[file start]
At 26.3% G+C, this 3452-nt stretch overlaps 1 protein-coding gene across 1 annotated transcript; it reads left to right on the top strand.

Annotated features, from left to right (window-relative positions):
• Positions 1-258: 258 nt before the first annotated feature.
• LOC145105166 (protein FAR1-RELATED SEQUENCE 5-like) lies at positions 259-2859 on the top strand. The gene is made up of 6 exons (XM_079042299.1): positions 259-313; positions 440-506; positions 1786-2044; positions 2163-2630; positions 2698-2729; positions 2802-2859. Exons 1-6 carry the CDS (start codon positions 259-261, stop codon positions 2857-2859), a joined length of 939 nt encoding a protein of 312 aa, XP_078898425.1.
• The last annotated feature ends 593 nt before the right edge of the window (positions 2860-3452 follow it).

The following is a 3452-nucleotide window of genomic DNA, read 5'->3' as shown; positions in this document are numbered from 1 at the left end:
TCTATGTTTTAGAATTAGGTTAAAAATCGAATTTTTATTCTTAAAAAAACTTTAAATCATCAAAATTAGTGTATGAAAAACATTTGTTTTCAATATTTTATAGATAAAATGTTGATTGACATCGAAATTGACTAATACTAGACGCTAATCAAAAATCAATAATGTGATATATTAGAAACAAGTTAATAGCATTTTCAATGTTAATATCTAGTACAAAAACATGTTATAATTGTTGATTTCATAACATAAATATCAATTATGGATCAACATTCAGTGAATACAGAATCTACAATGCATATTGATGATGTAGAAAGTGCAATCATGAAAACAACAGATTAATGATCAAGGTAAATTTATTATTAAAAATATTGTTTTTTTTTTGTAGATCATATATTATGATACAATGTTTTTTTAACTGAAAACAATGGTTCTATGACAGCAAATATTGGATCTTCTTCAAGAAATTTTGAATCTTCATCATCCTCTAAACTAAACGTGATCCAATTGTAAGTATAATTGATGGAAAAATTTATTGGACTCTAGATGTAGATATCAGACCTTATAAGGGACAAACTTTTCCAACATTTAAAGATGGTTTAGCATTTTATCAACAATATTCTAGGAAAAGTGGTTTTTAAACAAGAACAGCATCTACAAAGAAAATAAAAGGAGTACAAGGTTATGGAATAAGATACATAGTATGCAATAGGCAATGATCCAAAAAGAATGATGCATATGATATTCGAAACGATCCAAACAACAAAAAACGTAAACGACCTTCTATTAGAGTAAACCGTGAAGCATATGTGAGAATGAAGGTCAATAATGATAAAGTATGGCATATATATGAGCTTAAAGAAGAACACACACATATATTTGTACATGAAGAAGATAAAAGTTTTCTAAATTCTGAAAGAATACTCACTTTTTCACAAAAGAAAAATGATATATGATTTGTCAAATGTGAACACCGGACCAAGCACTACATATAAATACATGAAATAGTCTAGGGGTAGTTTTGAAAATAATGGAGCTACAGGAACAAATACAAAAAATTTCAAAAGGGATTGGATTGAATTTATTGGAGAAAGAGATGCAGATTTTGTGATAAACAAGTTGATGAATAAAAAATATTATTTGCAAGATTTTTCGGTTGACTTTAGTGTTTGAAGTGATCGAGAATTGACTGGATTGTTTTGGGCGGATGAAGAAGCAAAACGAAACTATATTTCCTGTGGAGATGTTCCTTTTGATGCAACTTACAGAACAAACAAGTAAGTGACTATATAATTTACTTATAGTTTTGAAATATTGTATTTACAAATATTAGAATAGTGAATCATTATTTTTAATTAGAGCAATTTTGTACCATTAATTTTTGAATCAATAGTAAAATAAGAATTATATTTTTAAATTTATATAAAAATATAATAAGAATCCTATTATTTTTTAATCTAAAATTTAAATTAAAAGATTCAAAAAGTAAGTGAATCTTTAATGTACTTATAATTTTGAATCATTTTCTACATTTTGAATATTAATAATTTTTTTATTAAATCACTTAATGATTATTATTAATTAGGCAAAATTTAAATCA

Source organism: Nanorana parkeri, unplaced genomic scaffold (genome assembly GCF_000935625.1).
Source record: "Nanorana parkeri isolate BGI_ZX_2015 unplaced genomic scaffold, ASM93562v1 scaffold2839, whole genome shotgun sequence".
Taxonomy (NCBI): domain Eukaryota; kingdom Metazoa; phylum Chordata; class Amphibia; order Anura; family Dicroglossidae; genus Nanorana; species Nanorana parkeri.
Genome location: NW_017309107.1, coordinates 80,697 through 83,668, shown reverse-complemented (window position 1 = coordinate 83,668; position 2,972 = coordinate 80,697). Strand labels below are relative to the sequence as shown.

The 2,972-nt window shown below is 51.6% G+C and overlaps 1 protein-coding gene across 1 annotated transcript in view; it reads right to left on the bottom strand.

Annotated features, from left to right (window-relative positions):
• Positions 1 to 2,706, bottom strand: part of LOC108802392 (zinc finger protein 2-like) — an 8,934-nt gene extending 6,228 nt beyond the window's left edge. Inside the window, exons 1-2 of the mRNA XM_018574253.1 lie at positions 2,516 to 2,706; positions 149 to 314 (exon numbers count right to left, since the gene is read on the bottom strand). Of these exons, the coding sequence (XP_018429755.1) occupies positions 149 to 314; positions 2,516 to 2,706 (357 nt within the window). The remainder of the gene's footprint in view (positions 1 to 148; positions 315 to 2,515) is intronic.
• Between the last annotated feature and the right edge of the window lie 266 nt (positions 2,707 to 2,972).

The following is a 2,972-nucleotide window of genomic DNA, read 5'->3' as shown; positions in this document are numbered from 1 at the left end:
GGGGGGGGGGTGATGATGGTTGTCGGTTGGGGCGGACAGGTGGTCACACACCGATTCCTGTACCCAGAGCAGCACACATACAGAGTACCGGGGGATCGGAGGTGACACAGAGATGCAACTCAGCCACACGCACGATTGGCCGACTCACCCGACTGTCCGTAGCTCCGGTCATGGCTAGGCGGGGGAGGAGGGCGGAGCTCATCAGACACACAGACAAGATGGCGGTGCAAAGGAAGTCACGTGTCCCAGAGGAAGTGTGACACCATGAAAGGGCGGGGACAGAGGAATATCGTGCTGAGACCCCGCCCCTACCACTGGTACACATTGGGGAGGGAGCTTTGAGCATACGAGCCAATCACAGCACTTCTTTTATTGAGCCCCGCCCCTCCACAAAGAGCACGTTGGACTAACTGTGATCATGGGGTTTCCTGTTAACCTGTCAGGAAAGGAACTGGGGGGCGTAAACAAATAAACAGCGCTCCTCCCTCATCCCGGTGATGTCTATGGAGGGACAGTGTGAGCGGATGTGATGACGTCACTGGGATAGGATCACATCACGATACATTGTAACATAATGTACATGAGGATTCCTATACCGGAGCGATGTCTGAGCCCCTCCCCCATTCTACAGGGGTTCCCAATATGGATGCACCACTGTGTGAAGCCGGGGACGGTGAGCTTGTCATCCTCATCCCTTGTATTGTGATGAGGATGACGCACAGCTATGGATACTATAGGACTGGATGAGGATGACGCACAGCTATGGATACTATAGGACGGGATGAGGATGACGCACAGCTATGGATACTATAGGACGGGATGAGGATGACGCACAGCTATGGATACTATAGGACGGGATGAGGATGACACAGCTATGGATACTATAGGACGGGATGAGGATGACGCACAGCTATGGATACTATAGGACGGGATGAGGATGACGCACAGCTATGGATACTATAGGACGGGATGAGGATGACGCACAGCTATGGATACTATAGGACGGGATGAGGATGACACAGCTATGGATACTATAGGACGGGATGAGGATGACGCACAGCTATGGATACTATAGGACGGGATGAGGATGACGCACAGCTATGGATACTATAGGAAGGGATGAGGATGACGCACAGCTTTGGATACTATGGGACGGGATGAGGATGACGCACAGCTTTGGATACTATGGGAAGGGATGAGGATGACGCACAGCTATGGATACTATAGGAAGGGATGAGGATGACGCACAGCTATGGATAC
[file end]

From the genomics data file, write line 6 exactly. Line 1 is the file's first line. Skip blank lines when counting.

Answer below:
The following is a 3452-nucleotide window of genomic DNA, read 5'->3' as shown; positions in this document are numbered from 1 at the left end: